Should I be worried about recent municipal bankruptcies?

Municipal bonds have received a lot of attention recently, in part because their tax advantages could become more valuable in 2013. However, they also have come under scrutiny because of some widely publicized bankruptcy filings by local governments.

Economic problems, lower investment returns, and cuts in federal aid have led to an increase in the number of local governments filing under Chapter 9 of the U.S. bankruptcy code. They included the single largest U.S. municipal bankruptcy on record (Stockton, California, one of three municipalities in the state to file for bankruptcy in a single month).

Despite the increased pace of filings, muni bankruptcies are still extremely rare. From June 2011 to June 2012, only 17 municipalities or local government entities filed for bankruptcy in federal courts. Compare that to the 9,285 Chapter 11 filings by businesses during the same time.*

One way to check on your muni holdings is to use information available through the Municipal Securities Rulemaking Board’s Electronic Municipal Market Access (EMMA®) database, available at You’ll need to know the bond’s CUSIP number; this nine-digit identifier can be found on a trade confirmation or brokerage statement. The information available generally includes the revenue sources pledged to repay a bond and whether any bond insurance, letter of credit, or other guarantees have been provided for its repayment.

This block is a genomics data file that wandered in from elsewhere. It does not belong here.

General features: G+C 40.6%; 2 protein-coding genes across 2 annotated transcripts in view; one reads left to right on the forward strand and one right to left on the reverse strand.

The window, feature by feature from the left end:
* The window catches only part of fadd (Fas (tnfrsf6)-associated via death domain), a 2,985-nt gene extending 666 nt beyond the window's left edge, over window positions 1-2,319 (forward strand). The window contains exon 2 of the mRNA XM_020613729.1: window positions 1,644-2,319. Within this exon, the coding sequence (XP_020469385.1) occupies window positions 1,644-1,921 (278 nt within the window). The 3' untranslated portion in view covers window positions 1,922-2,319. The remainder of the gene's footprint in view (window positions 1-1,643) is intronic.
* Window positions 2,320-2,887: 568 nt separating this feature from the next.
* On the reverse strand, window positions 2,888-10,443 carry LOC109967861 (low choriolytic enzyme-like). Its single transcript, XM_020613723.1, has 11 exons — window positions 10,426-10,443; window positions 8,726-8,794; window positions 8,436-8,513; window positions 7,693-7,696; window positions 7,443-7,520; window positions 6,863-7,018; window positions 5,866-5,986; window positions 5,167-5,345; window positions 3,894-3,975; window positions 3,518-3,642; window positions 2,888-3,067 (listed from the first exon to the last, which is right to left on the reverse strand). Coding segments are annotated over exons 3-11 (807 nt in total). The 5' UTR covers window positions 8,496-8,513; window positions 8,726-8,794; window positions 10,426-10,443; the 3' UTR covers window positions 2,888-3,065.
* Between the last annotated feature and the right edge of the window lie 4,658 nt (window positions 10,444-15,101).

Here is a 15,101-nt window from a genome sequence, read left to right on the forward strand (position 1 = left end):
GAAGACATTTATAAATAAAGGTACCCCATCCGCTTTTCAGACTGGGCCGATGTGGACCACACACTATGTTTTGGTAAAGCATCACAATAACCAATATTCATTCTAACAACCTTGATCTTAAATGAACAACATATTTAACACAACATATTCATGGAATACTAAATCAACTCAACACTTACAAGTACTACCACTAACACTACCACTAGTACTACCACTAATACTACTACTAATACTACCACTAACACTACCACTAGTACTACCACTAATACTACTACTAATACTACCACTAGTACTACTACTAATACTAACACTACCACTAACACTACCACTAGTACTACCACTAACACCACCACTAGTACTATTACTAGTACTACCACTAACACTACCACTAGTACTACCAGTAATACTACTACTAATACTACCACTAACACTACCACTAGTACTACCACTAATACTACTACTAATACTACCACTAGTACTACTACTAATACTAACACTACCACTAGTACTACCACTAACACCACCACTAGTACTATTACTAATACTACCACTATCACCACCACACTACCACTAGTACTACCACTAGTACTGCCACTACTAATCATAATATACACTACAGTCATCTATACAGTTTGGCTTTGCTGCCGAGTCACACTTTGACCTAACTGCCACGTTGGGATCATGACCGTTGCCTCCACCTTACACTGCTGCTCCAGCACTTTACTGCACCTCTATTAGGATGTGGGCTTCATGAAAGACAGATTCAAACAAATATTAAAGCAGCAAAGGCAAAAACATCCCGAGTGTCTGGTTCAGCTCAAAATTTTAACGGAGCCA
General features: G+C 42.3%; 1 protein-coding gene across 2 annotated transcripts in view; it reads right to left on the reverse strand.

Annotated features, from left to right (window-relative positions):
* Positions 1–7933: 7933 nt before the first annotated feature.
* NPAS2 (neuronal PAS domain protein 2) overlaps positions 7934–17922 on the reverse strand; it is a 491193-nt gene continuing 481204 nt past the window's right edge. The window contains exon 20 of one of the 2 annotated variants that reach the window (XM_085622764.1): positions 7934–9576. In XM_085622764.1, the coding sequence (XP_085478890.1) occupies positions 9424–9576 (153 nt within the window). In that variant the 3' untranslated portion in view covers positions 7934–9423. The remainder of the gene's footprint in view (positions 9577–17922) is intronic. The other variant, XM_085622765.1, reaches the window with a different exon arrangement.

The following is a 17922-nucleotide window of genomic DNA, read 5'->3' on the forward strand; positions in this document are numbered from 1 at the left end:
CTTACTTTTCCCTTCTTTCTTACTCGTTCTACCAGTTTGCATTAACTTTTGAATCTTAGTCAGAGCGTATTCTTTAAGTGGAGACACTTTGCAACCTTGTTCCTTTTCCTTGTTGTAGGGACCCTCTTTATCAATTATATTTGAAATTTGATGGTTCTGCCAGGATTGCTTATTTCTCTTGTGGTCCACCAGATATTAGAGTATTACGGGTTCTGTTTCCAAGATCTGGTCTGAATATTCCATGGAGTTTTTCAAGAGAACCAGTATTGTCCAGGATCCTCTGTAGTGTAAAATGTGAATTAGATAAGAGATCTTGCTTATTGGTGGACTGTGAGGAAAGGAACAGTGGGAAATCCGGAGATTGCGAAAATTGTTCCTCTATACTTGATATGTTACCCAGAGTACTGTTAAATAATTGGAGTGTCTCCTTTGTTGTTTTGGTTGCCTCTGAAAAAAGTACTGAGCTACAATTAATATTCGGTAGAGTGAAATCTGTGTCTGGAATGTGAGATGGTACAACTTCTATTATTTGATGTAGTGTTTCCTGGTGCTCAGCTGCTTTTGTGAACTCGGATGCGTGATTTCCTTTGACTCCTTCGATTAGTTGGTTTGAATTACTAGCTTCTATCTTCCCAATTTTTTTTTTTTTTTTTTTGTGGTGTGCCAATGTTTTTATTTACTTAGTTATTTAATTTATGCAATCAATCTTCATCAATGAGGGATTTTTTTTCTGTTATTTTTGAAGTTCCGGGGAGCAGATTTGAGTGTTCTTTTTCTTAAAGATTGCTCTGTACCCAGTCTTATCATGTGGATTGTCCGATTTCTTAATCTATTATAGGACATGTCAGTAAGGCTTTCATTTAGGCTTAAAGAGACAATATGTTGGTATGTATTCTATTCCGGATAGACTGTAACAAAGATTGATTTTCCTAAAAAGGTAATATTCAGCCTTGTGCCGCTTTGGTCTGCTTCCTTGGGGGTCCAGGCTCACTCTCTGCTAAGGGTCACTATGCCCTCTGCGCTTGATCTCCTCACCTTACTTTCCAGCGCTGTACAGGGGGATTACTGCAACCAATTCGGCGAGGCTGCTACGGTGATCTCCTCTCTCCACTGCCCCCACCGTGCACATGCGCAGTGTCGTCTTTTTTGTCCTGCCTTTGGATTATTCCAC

The database doesn’t include all municipal offerings, and though it’s updated yearly, information can become outdated. The bond’s current credit rating from one of the three major ratings agencies can suggest its most recent status. However, remember that a high credit rating doesn’t reflect or guarantee a bond’s market value or liquidity.


*According to the Administrative Office of the U.S. Courts.



Prepared by Broadridge Investor Communication Solutions, Inc. Copyright 2012